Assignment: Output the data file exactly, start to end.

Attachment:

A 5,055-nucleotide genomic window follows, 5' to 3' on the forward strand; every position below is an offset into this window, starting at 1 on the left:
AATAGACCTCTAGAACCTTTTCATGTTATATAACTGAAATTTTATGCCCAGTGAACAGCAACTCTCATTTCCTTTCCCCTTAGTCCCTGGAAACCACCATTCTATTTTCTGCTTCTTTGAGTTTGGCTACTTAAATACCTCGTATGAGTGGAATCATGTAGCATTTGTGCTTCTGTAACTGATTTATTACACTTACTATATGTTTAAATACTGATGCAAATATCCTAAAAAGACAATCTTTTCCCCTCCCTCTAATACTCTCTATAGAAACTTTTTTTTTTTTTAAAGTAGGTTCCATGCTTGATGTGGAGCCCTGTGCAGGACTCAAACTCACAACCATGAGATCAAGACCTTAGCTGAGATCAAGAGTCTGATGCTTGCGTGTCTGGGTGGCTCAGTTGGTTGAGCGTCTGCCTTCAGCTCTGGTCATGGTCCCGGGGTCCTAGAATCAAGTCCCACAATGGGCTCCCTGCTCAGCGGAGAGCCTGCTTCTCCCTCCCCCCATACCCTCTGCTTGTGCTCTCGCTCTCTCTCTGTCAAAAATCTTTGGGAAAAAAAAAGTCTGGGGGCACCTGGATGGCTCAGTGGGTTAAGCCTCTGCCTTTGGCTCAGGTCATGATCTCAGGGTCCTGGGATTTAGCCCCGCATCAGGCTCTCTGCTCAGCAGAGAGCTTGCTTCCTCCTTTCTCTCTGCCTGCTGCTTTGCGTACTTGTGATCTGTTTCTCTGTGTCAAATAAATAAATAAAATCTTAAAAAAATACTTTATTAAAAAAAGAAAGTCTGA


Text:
A 5,055-nucleotide genomic window follows, 5' to 3' on the forward strand; every position below is an offset into this window, starting at 1 on the left:
AATAGACCTCTAGAACCTTTTCATGTTATATAACTGAAATTTTATGCCCAGTGAACAGCAACTCTCATTTCCTTTCCCCTTAGTCCCTGGAAACCACCATTCTATTTTCTGCTTCTTTGAGTTTGGCTACTTAAATACCTCGTATGAGTGGAATCATGTAGCATTTGTGCTTCTGTAACTGATTTATTACACTTACTATATGTTTAAATACTGATGCAAATATCCTAAAAAGACAATCTTTTCCCCTCCCTCTAATACTCTCTATAGAAACTTTTTTTTTTTTTAAAGTAGGTTCCATGCTTGATGTGGAGCCCTGTGCAGGACTCAAACTCACAACCATGAGATCAAGACCTTAGCTGAGATCAAGAGTCTGATGCTTGCGTGTCTGGGTGGCTCAGTTGGTTGAGCGTCTGCCTTCAGCTCTGGTCATGGTCCCGGGGTCCTAGAATCAAGTCCCACAATGGGCTCCCTGCTCAGCGGAGAGCCTGCTTCTCCCTCCCCCCATACCCTCTGCTTGTGCTCTCGCTCTCTCTCTGTCAAAAATCTTTGGGAAAAAAAAAGTCTGGGGGCACCTGGATGGCTCAGTGGGTTAAGCCTCTGCCTTTGGCTCAGGTCATGATCTCAGGGTCCTGGGATTTAGCCCCGCATCAGGCTCTCTGCTCAGCAGAGAGCTTGCTTCCTCCTTTCTCTCTGCCTGCTGCTTTGCGTACTTGTGATCTGTTTCTCTGTGTCAAATAAATAAATAAAATCTTAAAAAAATACTTTATTAAAAAAAGAAAGTCTGA